Presented By UAB Department of Art & Art History Movie: Lav Kush

Join the UAB DAAH for the second in a series of free, IndiaFest film screenings. Light refreshments will be served.
This year’s IndiaFest screenings will feature films and documentaries focused on the ancient Sanskrit epic, the Ramayana, and asks how do we reconcile Rama’s radically unfair treatment of his wife, Sita, in several instances in the latter books of the Ramayana, in light of his widely-perceived status as the ideal man, and of hers, as the ideal woman and wife? How has this paradox been treated in Indian cinema—especially Bollywood cinema, which has, for the most part, tended to reconfirm conservative Hindu social norms?
By some reckonings, at least thirty-four film versions of the Ramayana have been released, along with several popular television serials in South and Southeast Asia. This short film series selects from these retellings films that present the Ramayana from Sita’s standpoint or call into question Rama’s cruel rejection of his ever-faithful wife.
Screening on March 28 is:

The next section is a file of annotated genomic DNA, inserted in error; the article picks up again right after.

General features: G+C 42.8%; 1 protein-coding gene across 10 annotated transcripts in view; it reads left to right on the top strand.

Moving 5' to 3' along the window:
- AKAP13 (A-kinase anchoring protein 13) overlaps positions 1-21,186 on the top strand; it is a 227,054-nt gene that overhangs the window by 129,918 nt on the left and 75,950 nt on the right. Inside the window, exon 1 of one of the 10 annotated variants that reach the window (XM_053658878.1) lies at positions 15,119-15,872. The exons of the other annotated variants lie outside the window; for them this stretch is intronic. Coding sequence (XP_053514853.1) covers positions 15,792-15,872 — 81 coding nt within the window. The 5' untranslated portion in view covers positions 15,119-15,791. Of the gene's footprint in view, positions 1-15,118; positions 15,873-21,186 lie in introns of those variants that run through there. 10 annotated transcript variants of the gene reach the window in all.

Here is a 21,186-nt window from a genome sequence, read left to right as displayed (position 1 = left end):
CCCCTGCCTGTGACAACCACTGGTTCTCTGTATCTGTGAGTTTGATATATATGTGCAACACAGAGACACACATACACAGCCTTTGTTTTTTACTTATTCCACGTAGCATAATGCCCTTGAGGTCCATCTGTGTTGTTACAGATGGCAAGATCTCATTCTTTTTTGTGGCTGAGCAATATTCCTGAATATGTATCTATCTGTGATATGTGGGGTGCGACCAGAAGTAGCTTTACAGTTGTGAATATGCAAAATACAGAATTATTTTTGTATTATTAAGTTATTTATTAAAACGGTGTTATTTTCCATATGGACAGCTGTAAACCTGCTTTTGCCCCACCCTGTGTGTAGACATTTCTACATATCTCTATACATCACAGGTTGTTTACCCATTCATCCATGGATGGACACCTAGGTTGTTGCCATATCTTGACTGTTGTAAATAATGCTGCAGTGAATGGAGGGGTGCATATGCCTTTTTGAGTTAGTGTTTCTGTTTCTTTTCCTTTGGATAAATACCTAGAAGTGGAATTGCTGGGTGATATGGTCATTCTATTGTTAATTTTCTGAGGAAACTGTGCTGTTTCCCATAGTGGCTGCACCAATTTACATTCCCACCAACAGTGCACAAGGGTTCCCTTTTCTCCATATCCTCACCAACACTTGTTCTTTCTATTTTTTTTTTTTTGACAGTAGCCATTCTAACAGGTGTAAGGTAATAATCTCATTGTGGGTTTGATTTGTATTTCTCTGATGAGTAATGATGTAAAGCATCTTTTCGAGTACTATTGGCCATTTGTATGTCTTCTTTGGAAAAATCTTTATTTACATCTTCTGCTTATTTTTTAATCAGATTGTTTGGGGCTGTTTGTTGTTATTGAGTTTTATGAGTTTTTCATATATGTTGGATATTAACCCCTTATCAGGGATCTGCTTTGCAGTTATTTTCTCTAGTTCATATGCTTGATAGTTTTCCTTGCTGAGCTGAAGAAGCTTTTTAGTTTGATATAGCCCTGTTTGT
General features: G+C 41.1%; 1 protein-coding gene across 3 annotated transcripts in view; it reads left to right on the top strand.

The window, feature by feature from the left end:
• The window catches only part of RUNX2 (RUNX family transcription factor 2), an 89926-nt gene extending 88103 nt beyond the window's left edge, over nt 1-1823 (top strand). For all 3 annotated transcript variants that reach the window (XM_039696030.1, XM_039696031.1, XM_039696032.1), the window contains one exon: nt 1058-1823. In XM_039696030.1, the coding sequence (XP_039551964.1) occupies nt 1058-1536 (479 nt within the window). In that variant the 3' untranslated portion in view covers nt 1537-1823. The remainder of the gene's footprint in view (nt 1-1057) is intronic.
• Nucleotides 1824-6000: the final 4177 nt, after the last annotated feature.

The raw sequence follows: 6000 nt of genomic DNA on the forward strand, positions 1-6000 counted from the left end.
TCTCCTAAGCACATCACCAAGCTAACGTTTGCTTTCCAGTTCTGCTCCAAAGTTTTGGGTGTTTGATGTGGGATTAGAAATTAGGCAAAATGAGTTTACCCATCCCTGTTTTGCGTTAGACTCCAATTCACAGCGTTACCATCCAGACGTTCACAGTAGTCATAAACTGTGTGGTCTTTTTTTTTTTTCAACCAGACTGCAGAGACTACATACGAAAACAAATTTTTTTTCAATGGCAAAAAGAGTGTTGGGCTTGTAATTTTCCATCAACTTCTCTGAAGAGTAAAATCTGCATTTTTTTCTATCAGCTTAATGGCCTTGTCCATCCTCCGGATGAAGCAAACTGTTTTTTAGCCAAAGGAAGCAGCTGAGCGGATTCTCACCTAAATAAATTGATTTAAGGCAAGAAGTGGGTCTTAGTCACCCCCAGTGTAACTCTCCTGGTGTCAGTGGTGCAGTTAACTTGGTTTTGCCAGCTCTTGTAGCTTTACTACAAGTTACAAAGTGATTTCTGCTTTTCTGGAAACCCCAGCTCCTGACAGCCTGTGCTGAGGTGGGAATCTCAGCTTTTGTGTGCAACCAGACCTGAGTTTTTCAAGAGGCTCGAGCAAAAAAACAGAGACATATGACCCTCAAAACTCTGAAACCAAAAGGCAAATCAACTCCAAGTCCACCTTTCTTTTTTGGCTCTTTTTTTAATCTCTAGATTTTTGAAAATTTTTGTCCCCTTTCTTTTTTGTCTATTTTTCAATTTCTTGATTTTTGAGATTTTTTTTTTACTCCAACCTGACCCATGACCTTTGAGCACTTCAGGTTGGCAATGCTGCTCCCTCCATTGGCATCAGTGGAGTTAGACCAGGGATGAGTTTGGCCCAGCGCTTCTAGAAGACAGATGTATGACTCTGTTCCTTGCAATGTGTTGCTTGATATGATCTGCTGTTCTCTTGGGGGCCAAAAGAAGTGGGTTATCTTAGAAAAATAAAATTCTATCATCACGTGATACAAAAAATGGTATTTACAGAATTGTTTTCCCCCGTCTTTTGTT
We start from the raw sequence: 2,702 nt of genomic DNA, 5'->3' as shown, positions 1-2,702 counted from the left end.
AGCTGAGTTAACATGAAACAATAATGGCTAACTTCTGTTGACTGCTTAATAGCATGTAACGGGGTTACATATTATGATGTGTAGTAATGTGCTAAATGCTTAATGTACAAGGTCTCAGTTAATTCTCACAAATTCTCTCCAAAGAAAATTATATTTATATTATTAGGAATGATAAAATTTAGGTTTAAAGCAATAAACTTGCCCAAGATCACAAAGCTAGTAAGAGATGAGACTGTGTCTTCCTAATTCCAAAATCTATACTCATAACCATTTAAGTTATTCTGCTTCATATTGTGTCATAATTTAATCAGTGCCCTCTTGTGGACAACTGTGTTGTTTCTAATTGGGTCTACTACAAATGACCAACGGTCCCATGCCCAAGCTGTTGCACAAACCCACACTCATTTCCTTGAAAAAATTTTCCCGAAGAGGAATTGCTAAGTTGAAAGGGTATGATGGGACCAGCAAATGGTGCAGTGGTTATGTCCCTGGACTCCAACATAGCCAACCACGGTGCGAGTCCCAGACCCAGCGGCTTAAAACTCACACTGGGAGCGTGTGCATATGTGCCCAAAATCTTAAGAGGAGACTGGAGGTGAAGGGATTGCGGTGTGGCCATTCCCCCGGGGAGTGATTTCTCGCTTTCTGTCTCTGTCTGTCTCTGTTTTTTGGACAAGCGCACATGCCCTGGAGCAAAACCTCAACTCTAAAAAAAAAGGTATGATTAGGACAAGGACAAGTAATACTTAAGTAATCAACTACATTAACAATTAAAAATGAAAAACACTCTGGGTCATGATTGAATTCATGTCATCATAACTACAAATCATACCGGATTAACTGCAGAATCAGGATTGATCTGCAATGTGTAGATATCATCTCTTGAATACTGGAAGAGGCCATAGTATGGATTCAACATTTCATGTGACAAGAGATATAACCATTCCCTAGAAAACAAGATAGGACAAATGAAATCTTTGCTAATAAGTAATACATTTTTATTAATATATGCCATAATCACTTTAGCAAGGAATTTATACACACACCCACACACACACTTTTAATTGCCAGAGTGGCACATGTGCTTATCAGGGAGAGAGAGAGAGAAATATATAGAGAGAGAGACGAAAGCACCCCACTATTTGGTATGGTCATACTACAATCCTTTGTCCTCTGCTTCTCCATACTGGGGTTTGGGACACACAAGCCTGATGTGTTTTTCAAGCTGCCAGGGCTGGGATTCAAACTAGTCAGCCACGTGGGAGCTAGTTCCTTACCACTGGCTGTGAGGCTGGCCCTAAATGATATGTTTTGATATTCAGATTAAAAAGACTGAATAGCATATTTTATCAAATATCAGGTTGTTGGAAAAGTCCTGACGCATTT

Lav Kush (1997), V. Madhusudan Rao, 2h 45m. After defeating Ravana, the demon king of Lanka, Rama returns to the city of Ayodhya where he is crowned king. There, he settles down to a harmonious life along with his three brothers (Lakshman, Bharat and Shatrughan), their wives, and his own wife, Sita. Rama’s spies inform him that his reputation may be at stake as Sita had spent over a year in Ravana’s palace during the period of her abduction. As a result, Rama asks a reluctant Lakshman to ensure that Sita is sent to exile. A devastated, pregnant, and distraught Sita is rescued by the sage Valmiki, who takes her to his ashram, where she subsequently gives birth to two sons, Kush and Lav. Valmiki trains the boys in every possible way, including knowledge, warfare, and religion. Ten years later, the twins decide to visit a drought and famine-ravaged Ayodhya to get the blessings of Rama and Sita as well recite the Ramayana. Here, they discover that Rama had exiled Sita, and they return home disappointed, refusing to recite the Ramayana further. The boys then stop the Rama’s sacrificial horse on its wanderings, not realizing that they will soon be thrust into confrontation with none other than Rama and the entire army of Ayodhya.

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